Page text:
Paying tribute

A management plan for the Nahku Bay beach area has been approved by the Borough Assembly following a naming discussion at the group’s April 6 meeting.

Originally presented to the assembly as the Matthews Creek Conservation Area, the plan detailing the management of the area was approved on April 6, with an amendment that changed the name to the Nahku Bay Conservation Area.

The Matthews Creek name was questioned first in a letter by Skagway Traditional Council Travel Administrator Sara Kinjo-Hischer, who expressed concerns about replacing traditional Tlingit names.

“I would like to see support from the assembly regarding the name of the Matthews Creek Conservation Area to keep the Tlingit name,” Kinjo-Hischer said to the assembly on April 6. “Currently there’s about 500 speakers of Tlingit in the entire United States, of them, it ranges from just beginning to somebody who can speak fluent – and that’s rare.

“In this town, there’s not one person who can speak fluently in Tlingit. Over the last hundred years, all the names that have been here traditionally have been replaced by a western name.”

Within the management plan is a list of recommendations that encompass the beach area of the Nahku Bay Conservation Area. The idea is to preserve the area for public enjoyment and historically allowed uses, while maintaining the spirit of the land in honor of Bud Matthews, the former owner of the property. The property was purchased from Matthews’ estate in 2016. The Nahku Bay Property Oversight Ad Hoc Committee had previously said the area would be split into two sections: the beach area and an upland portion.

The assembly approved a motion to re-title the management plan, with a contingent amendment that the upland area be appropriately titled to honor Matthews when the time comes.

Hydroelectric project abandoned

The Alaska Power & Telephone Company has announced it will not apply for a new Federal Energy Regulator Commission permit, and will cease the development of a hydroelectric project at West Creek.

In a letter to Mayor Mark Schaefer and the Borough Assembly, AP&T said that three years ago it applied for the permit to conduct an analysis of the viability of developing the hydroelectric project. That permit will expire on May 31, 2017.

“Because there has been little interest by Skagway for this project we will not apply for a new FERC permit and are abandoning efforts for development at this time,” the letter reads.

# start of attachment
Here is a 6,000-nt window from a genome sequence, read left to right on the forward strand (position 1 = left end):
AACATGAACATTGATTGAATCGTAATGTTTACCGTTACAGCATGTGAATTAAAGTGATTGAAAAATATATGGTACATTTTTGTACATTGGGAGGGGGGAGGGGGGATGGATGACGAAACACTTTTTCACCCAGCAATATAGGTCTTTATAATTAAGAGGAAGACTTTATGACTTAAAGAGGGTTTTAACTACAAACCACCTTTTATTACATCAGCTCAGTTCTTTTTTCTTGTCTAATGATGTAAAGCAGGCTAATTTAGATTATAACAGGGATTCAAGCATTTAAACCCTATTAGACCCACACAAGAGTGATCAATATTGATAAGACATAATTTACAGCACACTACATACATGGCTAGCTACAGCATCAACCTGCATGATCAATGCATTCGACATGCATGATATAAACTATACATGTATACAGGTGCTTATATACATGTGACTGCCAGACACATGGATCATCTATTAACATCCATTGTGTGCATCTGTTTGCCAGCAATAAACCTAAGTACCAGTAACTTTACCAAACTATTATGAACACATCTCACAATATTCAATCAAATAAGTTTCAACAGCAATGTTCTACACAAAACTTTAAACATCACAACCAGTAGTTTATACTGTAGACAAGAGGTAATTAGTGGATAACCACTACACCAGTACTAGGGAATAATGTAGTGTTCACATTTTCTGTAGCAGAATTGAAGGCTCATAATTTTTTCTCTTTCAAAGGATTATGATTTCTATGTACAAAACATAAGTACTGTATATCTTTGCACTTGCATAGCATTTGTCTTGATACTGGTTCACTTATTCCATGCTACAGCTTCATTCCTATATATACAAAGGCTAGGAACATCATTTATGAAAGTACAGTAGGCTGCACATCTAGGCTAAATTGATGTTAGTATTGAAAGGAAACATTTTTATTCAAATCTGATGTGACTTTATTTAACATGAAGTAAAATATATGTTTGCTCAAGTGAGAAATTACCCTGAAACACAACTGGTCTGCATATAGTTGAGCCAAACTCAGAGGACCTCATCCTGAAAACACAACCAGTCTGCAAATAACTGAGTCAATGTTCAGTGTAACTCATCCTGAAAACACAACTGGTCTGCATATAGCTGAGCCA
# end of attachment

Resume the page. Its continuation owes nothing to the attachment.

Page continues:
At the April 6 assembly meeting, Schaefer said the project wasn’t viable.

“Even if you could get the cruise ships to sign on to this, which apparently doesn’t look like that’s really likely,” Schaefer said.

Consultant gets updated marching orders

Skagway’s port consultant Moffatt & Nichol has had its scope of work expanded.

The consultant was already working for the municipality to investigate several topics and conduct community outreach as part of short and long-term planning efforts for Skagway’s port.

At its April 6 meeting, the Borough Assembly moved to add additional tasks to this scope of work – an addition which will cost the borough $264,991.

The three new tasks are a preliminary economic analysis, a port governance study and an environmental and regulatory compliance study.

For the economic analysis, Moffatt & Nichol will explore the capital and operation/maintenance costs of the port facilities and balance expenditures against revenue potential and investment risk.

The current lease with White Pass & Yukon Route Railroad is set to expire in 2023.

Related to this, the scope of work states that the municipality desires to explore various strategies for future governance, which would allow Skagway to increase the economic boons of the port while “allowing greater visibility of the activities in which the Port is engaged.” The Scope of Work notes that there are various models of port governance, each with their pros and cons, and as such it is “important to have a better understanding of what model(s) would be best suited for Skagway.”